Skip to main content
ARS Home » Pacific West Area » Albany, California » Western Regional Research Center » Produce Safety and Microbiology Research » Research » Publications at this Location » Publication #404209

Research Project: Human Pathogens within the Produce Production Continuum; their Detection, Mechanisms for Persistence, and Ecology

Location: Produce Safety and Microbiology Research

Title: Pathogenicity assessment of Shiga toxin-producing Escherichia coli strains isolated from wild birds in a major agricultural region in California

item Carter, Michelle
item Quiñones, Beatriz
item Laniohan, Nicole
item Carychao, Diana
item Pham, Antares
item He, Xiaohua
item COOLEY, MICHAEL - Retired ARS Employee

Submitted to: Frontiers in Microbiology
Publication Type: Peer Reviewed Journal
Publication Acceptance Date: 9/11/2023
Publication Date: 9/26/2023
Citation: Carter, M.Q., Quinones, B., Laniohan, N.S., Carychao, D.K., Pham, A.C., He, X., Cooley, M. 2023. Pathogenicity assessment of Shiga toxin-producing Escherichia coli strains isolated from wild birds in a major agricultural region in California. Frontiers in Microbiology. 14. Article 1214081.

Interpretive Summary: Current knowledge about the pathogenesis of Shiga toxin-producing Escherichia coli (STEC) is largely limited to strains of several predominant groups such as STEC O157:H7. In recent years non-O157:H7 STEC serotypes associated foodborne outbreaks and human infections have increased, thus information about virulence and pathogenesis of diverse STEC strains is desired for the development of a One Health mitigation strategy. Wildlife has been recognized as a primary source of emerging infectious diseases. Different wildlife species could harbor lesser-known or characterized STEC serotypes. In this study we systematically characterized pathogenicity potential of the three STEC strains isolated from wild birds in a major agriculture region in California and revealed novel virulence determinants in the avian STEC strains. Our study demonstrated that pathogenesis of STEC is a complex process and diverse mechanisms contribute to pathogenicity of STEC. Such information is important for risk assessment in preharvest environments and contribute to the development of effective control strategies to ensure the safety of food from farm to fork.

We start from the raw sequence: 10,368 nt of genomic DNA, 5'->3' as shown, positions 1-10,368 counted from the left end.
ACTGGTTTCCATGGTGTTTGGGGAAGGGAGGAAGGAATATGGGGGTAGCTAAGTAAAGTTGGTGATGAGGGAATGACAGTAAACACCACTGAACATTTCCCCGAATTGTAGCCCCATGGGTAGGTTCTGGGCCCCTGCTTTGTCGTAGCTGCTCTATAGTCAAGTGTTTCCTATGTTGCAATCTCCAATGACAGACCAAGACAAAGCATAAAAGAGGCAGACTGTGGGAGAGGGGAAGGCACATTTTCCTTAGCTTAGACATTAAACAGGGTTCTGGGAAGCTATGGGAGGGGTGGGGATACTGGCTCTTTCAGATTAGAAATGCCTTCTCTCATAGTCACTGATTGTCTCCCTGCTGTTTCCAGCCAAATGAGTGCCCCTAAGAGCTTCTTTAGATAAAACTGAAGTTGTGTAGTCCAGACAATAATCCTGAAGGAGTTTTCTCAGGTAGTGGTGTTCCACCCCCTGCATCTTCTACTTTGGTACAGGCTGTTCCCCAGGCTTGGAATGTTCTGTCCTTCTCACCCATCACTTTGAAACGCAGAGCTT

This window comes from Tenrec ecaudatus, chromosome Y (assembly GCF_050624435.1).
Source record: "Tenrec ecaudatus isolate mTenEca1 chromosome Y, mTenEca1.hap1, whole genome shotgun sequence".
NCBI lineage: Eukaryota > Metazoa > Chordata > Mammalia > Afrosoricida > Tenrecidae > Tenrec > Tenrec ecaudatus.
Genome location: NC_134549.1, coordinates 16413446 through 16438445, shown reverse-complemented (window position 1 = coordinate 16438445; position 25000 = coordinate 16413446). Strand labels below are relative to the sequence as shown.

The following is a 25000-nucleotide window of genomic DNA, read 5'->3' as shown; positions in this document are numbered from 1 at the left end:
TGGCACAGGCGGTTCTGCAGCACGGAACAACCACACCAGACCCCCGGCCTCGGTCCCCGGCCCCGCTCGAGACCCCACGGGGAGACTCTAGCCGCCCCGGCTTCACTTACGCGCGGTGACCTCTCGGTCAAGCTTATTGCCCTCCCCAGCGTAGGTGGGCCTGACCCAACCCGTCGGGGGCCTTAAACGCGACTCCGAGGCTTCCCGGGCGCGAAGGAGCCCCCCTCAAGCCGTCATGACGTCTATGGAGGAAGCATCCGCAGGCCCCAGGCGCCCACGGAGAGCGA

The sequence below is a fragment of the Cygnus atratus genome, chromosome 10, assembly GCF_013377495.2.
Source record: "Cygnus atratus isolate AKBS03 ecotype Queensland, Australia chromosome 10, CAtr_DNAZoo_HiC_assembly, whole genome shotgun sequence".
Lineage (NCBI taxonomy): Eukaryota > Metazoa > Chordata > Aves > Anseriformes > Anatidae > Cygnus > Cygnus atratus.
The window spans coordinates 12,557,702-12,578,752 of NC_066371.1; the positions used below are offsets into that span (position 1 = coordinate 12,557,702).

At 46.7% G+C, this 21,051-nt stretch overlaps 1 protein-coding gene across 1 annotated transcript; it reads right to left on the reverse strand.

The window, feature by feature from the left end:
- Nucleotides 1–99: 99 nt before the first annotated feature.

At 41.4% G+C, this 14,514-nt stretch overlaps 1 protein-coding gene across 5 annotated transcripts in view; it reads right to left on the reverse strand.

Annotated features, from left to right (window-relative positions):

Technical Abstract: Shiga toxin-producing Escherichia coli (STEC) consists of diverse strains differing in genetic make-up and virulence potential. To better understand the pathogenicity potential of STEC carried by the wildlife, three STEC and one E. coli strains isolated from wild birds near a major agricultural region in California were selected for comparative pathogenomic analyses. Three American crow (Corvus brachyrhynchos) strains, RM9088, RM9513, and RM10410, belonging to phylogroup A with serotypes O109:H48, O9:H30, and O113:H4, respectively, and a red-winged blackbird (Agelaius phoeniceus) strain RM14516 in phylogroup D with serotype O17:H18, were examined. Shiga toxin genes were identified in RM9088 (stx1a), RM10410 (stx1a + stx2d), and RM14516 (stx2a). Unlike STEC O157:H7 strain EDL933, none of the avian STEC strains harbored the pathogenicity islands OI-122, OI-57, and the locus of enterocyte effacement, therefore the type III secretion system biogenesis genes and related effector genes were absent in the three avian STEC genomes. Interestingly, all avian STEC strains exhibited greater (RM9088 and RM14516) or comparable (RM10410) cytotoxicity levels compared with EDL933. Comparative pathogenomic analyses revealed that RM9088 harbored numerous genes encoding toxins, toxins delivery systems, and adherence factors, including heat-labile enterotoxin, serine protease autotransporter toxin Pic, type VI secretion systems, protein adhesin Paa, fimbrial adhesin K88, and colonization factor antigen I. RM9088 also harbored a 36-Kb high pathogenicity island, which is related to iron acquisition and pathogenicity in Yersinia spp. Strain RM14516 carried an acid fitness island like the one in EDL933, containing a nine gene cluster involved in iron acquisition. Genes encoding extracellular serine protease EspP, subtilase cytotoxin, F1C fimbriae, and inverse autotransporter adhesin IatC were only detected in RM14516, and genes encoding serine protease autotransporter EspI and P fimbriae were only identified in RM10410. Although all curli genes were present in avian STEC strains, production of curli fimbriae was only detected for RM9088 and RM14516. Consistently, strong, moderate, and little biofilms were observed for RM9088, RM14516, and RM10410, respectively. Our study revealed novel combinations of virulence factors in two avian strains, which exhibited high level of cytotoxicity and strong biofilm formation. Comparative pathogenomics is powerful in assessing pathogenicity and health risk of STEC strains.